This section of the book is from "The Complete Herbalist" by Dr. O. Phelps Brown. Also available from Amazon: The Complete Herbalist: The People Their Own Physicians By The Use Of Nature's Remedies.
The most characteristic symptom of cerebral hemorrhage is paralysis. Very slight effusion produces this effect, and, in general, its intensity is in direct ratio of the extent of the effusion. It also arises from disease of the brain or its membranes, injuries of the brain and spinal cord, diseases of the cord or its membranes, or any injury of the large nervous networks, the action of lead, etc. The nerves of motion as well as those of sensaton may be paralyzed, and when it exists on one side of the body it is called hemiplegia, and when confined to the lower limbs, paraplegia. When the muscles of the mouth or of an extremity are affected, it is called partial paralysis, and when both sides, whether in their extent or in some of their parts, are deprived of motion, it is termed general paralysis.
At the very moment of the effusion it acquires all at once its highest degree of intensity, then remains stationary or begins to diminish. Sometimes the paralyzed part has not previously experienced any disturbance with respect to either sensation or motion; sometimes, however, the patient has experienced in these parts pricking sensations, numbness, permanent or transient, an unusual feeling of cold, a sense of weight, and a certain degree of debility. The part paralyzed suggests the locality of the effusion or injury, but these are only of interest to the pathologist. When the affected muscles degenerate or atrophy, it is called wasting palsy, and when characterized by slow progress, and tremulousness increases to such extent that the agitation prevents sleep, all locomotion, difficulty of chewing and swallowing, etc., it is called paralysis agitans.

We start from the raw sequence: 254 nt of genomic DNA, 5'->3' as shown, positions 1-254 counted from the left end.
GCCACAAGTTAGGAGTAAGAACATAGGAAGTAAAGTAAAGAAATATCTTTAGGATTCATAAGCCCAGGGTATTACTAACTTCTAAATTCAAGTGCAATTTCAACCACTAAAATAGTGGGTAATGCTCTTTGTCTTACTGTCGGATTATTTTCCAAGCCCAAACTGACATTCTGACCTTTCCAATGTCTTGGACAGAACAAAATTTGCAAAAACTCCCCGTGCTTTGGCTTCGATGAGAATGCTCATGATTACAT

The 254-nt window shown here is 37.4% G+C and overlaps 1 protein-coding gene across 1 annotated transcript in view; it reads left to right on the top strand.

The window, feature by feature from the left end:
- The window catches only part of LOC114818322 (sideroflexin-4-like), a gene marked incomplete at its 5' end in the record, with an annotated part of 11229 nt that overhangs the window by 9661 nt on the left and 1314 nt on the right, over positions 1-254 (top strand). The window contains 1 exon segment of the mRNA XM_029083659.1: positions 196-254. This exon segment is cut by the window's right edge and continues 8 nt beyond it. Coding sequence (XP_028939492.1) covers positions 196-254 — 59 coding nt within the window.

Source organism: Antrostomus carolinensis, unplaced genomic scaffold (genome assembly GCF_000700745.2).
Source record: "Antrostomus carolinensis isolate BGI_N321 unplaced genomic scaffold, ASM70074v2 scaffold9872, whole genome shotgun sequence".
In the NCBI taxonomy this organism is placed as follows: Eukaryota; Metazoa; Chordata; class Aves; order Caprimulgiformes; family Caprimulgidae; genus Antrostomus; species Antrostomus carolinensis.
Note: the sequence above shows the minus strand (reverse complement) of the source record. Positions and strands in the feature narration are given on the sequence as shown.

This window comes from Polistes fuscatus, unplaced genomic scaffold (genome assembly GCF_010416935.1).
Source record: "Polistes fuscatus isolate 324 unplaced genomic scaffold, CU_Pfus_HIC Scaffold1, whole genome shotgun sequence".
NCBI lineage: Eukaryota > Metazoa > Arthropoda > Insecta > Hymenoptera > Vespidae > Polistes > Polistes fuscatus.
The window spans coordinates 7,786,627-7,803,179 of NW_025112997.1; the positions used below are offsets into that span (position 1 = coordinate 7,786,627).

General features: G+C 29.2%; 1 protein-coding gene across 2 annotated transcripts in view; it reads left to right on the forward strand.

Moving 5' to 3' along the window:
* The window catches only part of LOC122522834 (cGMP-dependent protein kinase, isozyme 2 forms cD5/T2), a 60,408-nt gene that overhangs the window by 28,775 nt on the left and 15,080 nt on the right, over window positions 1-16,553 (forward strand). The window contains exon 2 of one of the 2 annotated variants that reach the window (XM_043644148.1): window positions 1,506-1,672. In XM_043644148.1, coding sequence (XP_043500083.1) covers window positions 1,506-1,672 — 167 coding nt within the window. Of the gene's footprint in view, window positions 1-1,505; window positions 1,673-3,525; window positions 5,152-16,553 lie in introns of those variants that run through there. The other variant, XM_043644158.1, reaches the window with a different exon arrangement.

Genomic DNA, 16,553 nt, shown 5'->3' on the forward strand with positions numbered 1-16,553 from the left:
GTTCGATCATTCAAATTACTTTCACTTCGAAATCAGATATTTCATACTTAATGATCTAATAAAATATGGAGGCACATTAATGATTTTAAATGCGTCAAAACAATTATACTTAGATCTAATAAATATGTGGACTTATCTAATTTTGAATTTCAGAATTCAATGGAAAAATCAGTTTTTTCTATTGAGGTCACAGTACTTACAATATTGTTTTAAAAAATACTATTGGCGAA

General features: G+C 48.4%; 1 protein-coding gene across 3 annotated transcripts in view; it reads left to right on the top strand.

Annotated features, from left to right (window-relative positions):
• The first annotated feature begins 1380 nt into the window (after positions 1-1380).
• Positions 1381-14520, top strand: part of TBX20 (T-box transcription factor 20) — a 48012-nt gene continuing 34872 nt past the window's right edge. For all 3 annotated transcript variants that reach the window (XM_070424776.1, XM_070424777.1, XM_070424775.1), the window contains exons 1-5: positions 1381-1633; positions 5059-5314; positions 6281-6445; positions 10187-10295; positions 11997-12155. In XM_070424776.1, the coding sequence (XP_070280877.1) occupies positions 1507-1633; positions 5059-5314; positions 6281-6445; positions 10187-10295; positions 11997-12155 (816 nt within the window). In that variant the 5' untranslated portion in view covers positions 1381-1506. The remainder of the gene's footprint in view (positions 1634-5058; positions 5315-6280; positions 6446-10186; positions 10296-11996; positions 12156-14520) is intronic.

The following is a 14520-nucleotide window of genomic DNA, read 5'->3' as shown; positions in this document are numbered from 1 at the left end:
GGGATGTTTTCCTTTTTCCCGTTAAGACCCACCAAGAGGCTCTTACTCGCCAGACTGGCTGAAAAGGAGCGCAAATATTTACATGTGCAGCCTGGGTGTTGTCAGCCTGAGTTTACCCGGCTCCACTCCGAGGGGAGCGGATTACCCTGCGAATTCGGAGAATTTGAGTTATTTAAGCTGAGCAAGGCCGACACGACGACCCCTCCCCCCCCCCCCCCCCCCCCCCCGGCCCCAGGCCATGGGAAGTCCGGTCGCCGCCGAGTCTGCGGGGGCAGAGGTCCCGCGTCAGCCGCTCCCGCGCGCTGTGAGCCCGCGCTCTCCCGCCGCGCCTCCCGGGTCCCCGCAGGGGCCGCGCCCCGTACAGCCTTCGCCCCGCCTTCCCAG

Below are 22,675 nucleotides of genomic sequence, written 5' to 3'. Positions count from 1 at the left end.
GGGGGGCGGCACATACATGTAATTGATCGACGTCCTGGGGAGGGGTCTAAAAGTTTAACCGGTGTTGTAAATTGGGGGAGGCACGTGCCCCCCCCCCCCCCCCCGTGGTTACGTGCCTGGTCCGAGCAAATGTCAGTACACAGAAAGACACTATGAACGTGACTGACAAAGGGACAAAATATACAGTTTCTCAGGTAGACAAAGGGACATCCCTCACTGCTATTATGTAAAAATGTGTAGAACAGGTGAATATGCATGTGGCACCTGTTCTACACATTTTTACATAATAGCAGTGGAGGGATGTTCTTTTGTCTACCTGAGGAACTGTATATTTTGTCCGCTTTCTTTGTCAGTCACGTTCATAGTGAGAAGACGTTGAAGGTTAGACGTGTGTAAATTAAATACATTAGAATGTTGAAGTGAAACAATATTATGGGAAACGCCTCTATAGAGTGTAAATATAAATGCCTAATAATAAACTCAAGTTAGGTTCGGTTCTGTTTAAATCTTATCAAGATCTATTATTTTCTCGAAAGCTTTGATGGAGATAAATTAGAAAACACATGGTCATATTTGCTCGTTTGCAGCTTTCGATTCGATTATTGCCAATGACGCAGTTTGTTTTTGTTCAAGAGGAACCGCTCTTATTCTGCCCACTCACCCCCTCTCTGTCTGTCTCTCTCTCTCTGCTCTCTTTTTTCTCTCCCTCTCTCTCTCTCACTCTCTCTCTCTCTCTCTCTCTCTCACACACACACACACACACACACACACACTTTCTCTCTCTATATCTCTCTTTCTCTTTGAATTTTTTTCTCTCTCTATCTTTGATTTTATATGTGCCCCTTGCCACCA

TREATMENT. -- If dependent upon cerebral hemorrhage, the treatment of apoplexy should be instituted, and afterwards the use of derivatives such as purgatives, alteratives, diuretics, etc., and the use of local stimulants. The patient should be restricted in his diet, and all causes of cerebral excitement, whether physical or moral, should be avoided. The bowels should be well acted upon, and the condition of the bladder attended to. When the organic disease is removed, and all symptoms of vascular excitement have subsided, recourse should be had to nux vomica, or strychnine, tonics and galvanism. In giving strychnine, the lowest dose should be given at first, and cautiously increased. Macrotin, viburnin, xanthoxylin, and rhusin are also good remedies. The local treatment consists in stimulating liniments, blisters to the spine, etc.
Those who may desire my counsel and opinion of their cases, as to nature and curableness, will please write as directed on page 390.